The starved body of a young pied shag is a harsh reminder that Auckland’s only suburban pied shag colony is dwindling.
The shag was pulled out of the Panmure Basin, where they have nested and lived for years, on Sunday afternoon during a planned clean up of the Tamaki Estuary.
Corina Hooper, a member of the Tamaki Estuary Protection Society, says overfishing has taken the pied shag colony from more than 150 breeding pairs 20 years ago, to only five breeding pairs today.
Hooper says the lack of food has left the shags, which feed by swimming underwater and searching for fish, needing substituted food to survive.
“I used to feed 30 plus a day. At the moment on a good day I have only 10 [pied shags] waiting at my gate to be fed,” says Hooper who has been feeding the shags since NZ Bird Rescue Charitable Trust founder Pam Howlett passed away in 2010.
“You kill one and that’s the breeding pair dead. They’re not going to pair again. And the ones that are still breeding, their babies are dying because there is no food,” she says.
The conservationist says birds are forced to go after the fishermen’s bait, where they become entangled in fishing lines or injured by fish hooks.
“Then fisherman just cut the line, leaving the birds to either drown or fly up into the trees still attached to parts of the line where they get caught in the branches unable to escape.”
Overfishing is not the only way humans are harming the pied shag colony Hooper says, with rising pollution levels and mistreatment of the shags another huge threat.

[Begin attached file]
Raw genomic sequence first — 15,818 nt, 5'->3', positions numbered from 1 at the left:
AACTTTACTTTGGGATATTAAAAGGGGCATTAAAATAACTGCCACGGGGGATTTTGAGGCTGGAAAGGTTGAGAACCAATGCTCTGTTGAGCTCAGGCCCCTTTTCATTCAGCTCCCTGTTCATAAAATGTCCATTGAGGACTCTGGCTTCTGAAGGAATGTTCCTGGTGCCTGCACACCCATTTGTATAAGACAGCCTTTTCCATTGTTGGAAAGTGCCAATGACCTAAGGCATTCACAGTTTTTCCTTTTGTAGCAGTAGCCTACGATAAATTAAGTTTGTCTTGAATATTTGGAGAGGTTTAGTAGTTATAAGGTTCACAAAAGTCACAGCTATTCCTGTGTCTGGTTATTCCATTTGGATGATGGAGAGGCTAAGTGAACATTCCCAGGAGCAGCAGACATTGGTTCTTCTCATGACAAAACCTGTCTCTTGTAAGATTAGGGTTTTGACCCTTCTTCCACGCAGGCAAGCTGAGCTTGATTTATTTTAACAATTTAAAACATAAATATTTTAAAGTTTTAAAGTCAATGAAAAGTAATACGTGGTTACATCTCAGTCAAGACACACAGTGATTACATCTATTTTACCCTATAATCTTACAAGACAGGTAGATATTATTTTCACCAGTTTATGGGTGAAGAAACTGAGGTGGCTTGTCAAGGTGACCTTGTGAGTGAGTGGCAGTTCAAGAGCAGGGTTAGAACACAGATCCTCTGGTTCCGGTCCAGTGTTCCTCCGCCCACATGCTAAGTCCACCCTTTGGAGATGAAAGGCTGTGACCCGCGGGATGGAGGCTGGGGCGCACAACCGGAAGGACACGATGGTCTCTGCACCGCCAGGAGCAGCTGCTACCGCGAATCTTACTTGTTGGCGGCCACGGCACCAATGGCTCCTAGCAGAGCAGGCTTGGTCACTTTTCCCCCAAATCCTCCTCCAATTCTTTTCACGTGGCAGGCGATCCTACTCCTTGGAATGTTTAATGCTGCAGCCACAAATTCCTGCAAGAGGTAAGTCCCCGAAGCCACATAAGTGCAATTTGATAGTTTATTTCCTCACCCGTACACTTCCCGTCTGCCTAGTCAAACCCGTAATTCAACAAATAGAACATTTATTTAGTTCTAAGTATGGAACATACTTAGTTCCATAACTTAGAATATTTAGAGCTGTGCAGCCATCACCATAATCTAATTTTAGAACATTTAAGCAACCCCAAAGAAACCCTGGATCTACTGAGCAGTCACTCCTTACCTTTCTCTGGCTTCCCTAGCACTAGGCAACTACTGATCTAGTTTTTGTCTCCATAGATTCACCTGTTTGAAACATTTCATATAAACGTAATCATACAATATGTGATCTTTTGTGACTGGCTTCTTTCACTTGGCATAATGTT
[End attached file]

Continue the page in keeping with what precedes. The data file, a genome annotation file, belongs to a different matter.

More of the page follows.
Hooper says she has often found shags who have been hit on the head by fisherman who are scared the birds will bite them, and even birds which had suffocated from having their mouths taped shut.
Pied shags are a protected New Zealand native bird species and there are heavy fines for anyone who intentionally hurts or kills them.
The birds are distinguishable by their black and white feather and distinctive yellow hooked beak.
Hooper says she has approached council about banning fishing in the Tamaki Estuary, but says by the time bylaws are passed to enforce this, the colony will have died out.
“I want people to think, ‘do I really need to fish in the basin?’ For these birds this is their backyard..they can’t go anywhere else, but you can.”
Hooper says that if people insist on fishing in the estuary, she urges them to bring injured shags to her at Pam Howlett’s cormorant sanctuary where they can be saved.
She says there is still time to save the colony, but she’s going to need others to get on board.